The Colorado Springs School District 11 board received another round of pleas from parents, teachers, students and alumni Wednesday to reconsider the district’s plan to shut down Wasson High School and turn the under-used building into a campus of alternative education programs.
A sedate, standing-room-only crowd gathered at the D-11 administration building and took turns addressing the board with a list of reasons why the school should remain open: Wasson students are doing better under a relatively new program that needs more time to show even greater gains; the disruption of moving to a new school will hurt special ed students and could force families to flee the district, further eroding its enrollment; some students are more likely to thrive in a smaller high school.
“I’m dyslexic,” a Wasson freshman told the board in a quiet but steady voice. “I don’t do well with big crowds. It will hurt me academically.”
A group of Wasson teachers presented an eleventh-hour plan to the board that would still bring the district’s alternative programs to the campus but retain the Wasson program. It would solve the underutilization problem while keeping Wasson students in a familiar environment — a win-win, they said. And it would continue an academic program, TAP, that is showing results but has only been in effect for about 18 months.
“It takes three to seven years to see a turnaround,” teacher Sarah Krider said. “We’ve already seen the dropout rate fall … and the graduation rate increase. Absenteeism is down. There’s increased buy-in.”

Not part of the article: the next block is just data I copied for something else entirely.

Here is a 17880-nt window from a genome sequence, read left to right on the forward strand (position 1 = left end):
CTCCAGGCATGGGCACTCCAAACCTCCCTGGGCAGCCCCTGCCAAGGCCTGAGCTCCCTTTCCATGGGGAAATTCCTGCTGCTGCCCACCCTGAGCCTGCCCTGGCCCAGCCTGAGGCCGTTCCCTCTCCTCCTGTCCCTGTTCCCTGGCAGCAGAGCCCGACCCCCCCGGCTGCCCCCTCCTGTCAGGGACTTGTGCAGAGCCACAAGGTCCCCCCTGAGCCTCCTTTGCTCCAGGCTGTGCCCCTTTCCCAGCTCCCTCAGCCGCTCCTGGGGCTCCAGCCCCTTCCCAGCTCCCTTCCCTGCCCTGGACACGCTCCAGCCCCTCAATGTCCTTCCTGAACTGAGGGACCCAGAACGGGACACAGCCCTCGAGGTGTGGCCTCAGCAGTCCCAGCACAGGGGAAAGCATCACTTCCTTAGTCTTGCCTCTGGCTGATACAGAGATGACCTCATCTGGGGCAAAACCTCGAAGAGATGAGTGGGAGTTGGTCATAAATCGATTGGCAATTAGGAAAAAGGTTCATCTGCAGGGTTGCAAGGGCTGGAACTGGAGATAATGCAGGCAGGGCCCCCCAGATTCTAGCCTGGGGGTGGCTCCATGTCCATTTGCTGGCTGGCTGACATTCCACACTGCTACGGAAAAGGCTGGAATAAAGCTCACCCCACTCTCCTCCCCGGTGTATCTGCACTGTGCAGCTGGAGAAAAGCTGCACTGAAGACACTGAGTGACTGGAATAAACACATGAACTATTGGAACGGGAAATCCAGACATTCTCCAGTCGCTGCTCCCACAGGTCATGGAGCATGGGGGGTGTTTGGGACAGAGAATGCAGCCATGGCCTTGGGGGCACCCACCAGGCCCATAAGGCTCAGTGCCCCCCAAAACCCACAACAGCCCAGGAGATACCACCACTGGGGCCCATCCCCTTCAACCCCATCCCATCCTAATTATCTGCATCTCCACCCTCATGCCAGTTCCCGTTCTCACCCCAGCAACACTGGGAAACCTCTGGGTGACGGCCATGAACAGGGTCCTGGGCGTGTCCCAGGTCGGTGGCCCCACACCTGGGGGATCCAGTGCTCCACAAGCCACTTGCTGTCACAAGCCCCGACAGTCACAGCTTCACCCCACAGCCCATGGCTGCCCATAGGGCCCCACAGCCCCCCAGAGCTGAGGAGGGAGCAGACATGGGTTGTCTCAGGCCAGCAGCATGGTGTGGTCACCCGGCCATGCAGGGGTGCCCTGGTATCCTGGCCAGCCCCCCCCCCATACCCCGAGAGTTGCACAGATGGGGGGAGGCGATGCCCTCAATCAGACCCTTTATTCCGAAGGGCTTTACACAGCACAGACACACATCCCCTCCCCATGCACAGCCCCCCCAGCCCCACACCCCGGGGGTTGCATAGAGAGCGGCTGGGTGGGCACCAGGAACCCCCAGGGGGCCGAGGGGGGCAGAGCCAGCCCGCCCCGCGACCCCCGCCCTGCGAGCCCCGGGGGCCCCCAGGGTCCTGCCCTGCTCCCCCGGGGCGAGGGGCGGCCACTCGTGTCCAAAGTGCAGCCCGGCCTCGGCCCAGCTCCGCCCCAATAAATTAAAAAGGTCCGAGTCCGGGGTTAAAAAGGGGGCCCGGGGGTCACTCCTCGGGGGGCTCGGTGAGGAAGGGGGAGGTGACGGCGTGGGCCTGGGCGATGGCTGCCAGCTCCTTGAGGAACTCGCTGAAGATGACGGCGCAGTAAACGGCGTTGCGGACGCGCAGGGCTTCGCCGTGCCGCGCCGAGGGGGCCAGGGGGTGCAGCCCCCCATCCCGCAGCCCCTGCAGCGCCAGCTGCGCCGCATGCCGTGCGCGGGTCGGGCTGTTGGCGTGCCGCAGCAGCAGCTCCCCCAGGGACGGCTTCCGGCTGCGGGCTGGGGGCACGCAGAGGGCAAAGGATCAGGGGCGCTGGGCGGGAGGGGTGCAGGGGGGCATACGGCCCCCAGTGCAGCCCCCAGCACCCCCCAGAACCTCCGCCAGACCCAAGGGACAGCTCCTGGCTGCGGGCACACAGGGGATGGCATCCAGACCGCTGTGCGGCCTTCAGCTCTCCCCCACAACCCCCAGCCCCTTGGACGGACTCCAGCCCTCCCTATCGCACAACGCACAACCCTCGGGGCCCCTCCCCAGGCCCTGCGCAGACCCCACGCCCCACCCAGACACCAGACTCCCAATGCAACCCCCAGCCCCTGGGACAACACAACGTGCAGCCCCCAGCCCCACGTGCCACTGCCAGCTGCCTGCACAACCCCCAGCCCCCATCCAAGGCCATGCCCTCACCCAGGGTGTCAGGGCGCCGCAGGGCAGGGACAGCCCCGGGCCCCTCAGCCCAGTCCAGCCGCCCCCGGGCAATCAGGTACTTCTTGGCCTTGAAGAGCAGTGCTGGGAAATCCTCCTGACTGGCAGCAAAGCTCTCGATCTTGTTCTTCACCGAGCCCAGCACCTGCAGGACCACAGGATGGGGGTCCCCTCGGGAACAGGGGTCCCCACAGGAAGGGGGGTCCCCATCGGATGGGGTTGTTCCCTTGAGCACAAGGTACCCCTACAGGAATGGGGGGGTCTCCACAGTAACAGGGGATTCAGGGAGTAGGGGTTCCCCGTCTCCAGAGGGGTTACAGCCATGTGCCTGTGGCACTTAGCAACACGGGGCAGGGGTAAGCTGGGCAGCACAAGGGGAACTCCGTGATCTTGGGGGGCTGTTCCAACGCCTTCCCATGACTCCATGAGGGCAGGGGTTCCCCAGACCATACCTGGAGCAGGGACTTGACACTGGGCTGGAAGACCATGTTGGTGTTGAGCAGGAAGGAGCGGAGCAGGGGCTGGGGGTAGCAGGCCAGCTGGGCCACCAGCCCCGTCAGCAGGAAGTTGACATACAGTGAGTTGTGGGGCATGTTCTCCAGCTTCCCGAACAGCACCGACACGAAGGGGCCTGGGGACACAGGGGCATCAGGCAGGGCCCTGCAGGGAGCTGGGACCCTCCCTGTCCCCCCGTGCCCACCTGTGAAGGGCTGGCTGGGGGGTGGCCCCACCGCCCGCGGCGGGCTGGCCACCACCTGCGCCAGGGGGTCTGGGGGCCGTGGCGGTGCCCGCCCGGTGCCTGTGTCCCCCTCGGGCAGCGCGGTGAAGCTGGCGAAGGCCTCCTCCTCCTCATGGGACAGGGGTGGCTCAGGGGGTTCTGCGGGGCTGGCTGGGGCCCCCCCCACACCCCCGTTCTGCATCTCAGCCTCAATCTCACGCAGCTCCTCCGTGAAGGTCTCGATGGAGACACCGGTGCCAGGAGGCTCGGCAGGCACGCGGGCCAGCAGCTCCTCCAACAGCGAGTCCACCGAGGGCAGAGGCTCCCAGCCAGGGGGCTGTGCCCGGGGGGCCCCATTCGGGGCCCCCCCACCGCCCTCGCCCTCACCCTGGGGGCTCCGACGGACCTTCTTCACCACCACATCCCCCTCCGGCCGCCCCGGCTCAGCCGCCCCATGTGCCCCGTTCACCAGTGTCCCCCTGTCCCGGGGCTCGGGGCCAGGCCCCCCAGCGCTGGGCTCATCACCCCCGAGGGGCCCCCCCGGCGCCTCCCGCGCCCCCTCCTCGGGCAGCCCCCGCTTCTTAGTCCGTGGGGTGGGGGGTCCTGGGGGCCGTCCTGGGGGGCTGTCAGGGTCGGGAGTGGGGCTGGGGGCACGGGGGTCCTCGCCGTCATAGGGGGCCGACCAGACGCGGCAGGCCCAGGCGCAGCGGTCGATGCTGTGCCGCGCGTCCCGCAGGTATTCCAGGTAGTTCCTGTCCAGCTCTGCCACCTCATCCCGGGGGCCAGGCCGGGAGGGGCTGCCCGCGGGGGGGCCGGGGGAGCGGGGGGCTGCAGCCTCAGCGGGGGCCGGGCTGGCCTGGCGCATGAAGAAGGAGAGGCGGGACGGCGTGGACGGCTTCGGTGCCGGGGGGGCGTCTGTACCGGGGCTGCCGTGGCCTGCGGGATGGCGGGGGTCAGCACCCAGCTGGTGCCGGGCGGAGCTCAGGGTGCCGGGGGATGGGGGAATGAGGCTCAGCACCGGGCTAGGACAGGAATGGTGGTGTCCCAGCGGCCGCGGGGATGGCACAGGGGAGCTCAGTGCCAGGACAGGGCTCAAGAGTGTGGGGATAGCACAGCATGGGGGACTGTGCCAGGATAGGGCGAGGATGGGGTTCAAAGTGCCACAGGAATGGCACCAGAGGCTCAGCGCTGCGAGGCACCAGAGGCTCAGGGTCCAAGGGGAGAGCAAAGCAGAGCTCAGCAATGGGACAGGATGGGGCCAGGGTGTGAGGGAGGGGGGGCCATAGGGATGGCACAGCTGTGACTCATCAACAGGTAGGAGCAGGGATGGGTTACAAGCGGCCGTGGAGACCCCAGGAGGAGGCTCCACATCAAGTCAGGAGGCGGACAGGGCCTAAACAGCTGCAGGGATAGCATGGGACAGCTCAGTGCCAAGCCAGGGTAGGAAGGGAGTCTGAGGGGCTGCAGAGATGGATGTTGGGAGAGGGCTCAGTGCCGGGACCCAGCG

After public comments, the administration presented its final plan for closures, which mirrored the preliminary plan presented late last year.
But board member Bob Null also presented an alternative to the administration’s plan, which he said would run counter to almost every goal D-11 has set for itself. He pointed out one goal that calls for the district to “enhance a culture of constant innovation.”
“I suggest we’re killing innovation,” he said.
Null said he wants to keep Wasson open, as well as Lincoln Elementary School, 2727 N. Cascade Ave., another school targeted for closure. He also favors keeping the small Bijou School out of the mix of alternative schools to be moved to Wasson — a suggestion likely welcomed by the staff, students and former students who told the board that the school is one place that gives teens a welcoming place to get an education when they don’t feel comfortable in a traditional high school setting with hundreds of kids.
The Bijou School is housed in the former Whittier Elementary School, 2904 W. Kiowa St.
One woman read a statement from a Bijou senior who used to go to Cheyenne Mountain High School but switched because she gets anxious around crowds.
“My concern is that people come to an alternative school to get away from traditional settings,” the student said in her statement.
D-11 Superintendent Nicholas Gledich explained the lengthy, intricate process of how the decision was made to close Wasson, as well as Lincoln and Bates Elementary School, 702 Cragmor Road, and to consolidate the alternative programs. A working committee found six “flags,” compared with two flags for Mitchell High School, that made it a prime target for closure, he noted.
Several board members lauded the work that went into the study.
“I have to look at the painstaking process that the staff went through,” said Al Loma. “No matter what’s done, people are going to be angry.”
The board is expected to vote on the recommendations Feb. 6.